He did so, as noiseless as a ghost, and then I rang for the steward, and facing him boldly, directed him to tidy up my stateroom while I was having my bath – "and be quick about it."
I took a bath and did most of my dressing, splashing, and whistling softly for the steward's edification, while the secret sharer of my life stood drawn up bolt upright in that little space. There was nothing else for it. He had to sit still on a small folding stool, half smothered by the heavy coats hanging there. We listened to the steward going into the bathroom out of the saloon, filling the water bottles there, scrubbing the bath, setting things to rights, whisk, bang, clatter – out again into the saloon – turn the key – click. And there we sat; I at my writing desk ready to appear busy with some papers, he behind me out of sight of the door. It would not have been prudent to talk in daytime; and I could not have stood the excitement of that queer sense of whispering to myself. Now and then, glancing over my shoulder, I saw him far back there, sitting rigidly on the low stool, his bare feet close together, his arms folded, his head hanging on his breast – and perfectly still. Anybody would have taken him for me.
A voice outside the door said:
"Beg pardon, sir."
“There's a ship's boat coming our way, sir."
"All right. Get the ladder over."
The skipper of the Sephora was not exactly a showy figure; his shoulders were high, one leg slightly more bandy than the other. He shook hands, looking vaguely around. He mumbled to me as if he were ashamed of what he was saying. By this time we were seated in the cabin and the steward brought in a tray with a bottle and glasses. "Thanks! No." Never took liquor. Would have some water, though. He drank two tumblerfuls. Terrible thirsty work. Ever since daylight had been exploring the islands round his ship.
As he persisted in his mumbling and I wanted my double to hear every word, I hit upon the notion of informing him that I regretted to say I was hard of hearing. So he had to raise his voice to give me his tale. He seemed completely muddled as to its bearings, but still immensely impressed.
"What would you think of such a thing happening on board your own ship? I've had the Sephora for these fifteen years. I am a well-known shipmaster."
Perhaps I should have sympathized with him if I had been able to detach my mental vision from the unsuspected sharer of my cabin. There he was on the other side of the bulkhead, four or five feet from us, no more, as we sat in the saloon. I looked politely at Captain Archbold (if that was his name), but it was the other I saw.
"I suppose I must report a suicide."
"Suicide! That's what I'll have to write to my owners directly I get in."
"Unless you manage to recover him before tomorrow," I assented, dispassionately, "Alive, I mean."
My lack of excitement, of curiosity, of surprise, of any sort of pronounced interest, began to arouse his distrust.
I could not, I think, have met him by a direct lie, also for psychological (not moral) reasons. Another pause full of mistrust followed.
"Nice little saloon, isn't it?" I remarked, as if noticing for the first time the way his eyes roamed from one closed door to the other. "And very well fitted out, too. Here, for instance," I continued, reaching over the back of my seat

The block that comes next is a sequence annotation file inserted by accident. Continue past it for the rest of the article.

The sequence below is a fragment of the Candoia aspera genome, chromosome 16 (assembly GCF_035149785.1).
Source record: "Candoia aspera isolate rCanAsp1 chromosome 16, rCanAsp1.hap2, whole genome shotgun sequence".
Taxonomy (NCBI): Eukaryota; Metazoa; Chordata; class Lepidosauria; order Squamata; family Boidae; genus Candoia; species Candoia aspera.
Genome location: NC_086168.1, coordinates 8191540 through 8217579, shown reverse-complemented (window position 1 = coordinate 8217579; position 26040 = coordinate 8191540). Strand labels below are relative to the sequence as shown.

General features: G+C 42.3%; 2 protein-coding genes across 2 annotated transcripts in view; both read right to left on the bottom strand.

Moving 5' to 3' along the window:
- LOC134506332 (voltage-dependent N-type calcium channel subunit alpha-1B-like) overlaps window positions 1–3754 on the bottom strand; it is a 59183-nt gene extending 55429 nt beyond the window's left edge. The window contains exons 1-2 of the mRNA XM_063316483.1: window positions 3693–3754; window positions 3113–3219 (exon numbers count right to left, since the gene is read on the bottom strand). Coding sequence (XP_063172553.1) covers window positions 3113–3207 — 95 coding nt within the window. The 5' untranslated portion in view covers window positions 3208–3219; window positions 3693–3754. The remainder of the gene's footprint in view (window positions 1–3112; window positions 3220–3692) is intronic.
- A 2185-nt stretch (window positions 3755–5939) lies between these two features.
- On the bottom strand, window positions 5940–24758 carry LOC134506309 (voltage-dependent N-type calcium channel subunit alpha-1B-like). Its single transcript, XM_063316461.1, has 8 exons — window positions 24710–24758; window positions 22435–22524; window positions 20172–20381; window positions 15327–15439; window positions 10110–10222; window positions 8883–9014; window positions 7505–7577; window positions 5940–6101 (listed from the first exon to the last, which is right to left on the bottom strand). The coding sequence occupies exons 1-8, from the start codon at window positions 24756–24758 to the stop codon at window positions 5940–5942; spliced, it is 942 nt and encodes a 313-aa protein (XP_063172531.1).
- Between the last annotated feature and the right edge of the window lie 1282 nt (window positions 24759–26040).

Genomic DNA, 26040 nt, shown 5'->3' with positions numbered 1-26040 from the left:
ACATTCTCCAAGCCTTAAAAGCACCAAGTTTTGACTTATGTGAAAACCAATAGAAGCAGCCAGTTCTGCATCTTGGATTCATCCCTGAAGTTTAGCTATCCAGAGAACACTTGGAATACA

I got up, shut the door of the bathroom, and invited him to have a look round, as if I were very proud of my accomodation.
I felt I had him on the run, and I meant to keep him on the run. My polite insistence must have had something menacing in it, because he gave in suddenly. And I did not let him off a single item; mate's room, pantry, storerooms – he had to look into them all. When at last I showed him out on the quarter-deck he drew a long, spiritless sigh, and mumbled dismally that he must really be going back to his ship now. My double down there in my cabin must have heard, and certainly could not feel more relieved than I.
I escorted my visitor to the gangway ceremoniously, and nearly overdid it. He was a tenacious beast. On the very ladder he lingered.
"I say ... you ... you don't think that – "
I covered his voice loudly:
"Certainly not. ... I am delighted. Good-by."
I had an idea of what he meant to say, and just saved myself by the privilege of defective hearing. But my mate, close witness of that parting, looked mystified and his face took on a thoughtful cast.
"Seems a very nice man. His boat's crew told our chaps a very extraordinary story, if what I am told by the steward is true. A very horrible affair – isn't it, sir?"
"But the queerest part is that those fellows seemed to have some idea the man was hidden aboard here. They had really. Did you ever hear of such a thing?"
"Preposterous - isn't it?"
‘I suppose he did drown himself. You have no doubt in the matter, sir?"
I left him suddenly. With my double down there it was most trying to be on deck. And it was almost as trying to be below. The steward being engaged in laying the table for dinner, we could talk only with our eyes when I first went down. Later in the afternoon we had a cautious try at whispering. The Sunday quietness of the ship was against us; the elements, the men were against us – everything was against us in our secret partnership; time itself – for this could not go on forever.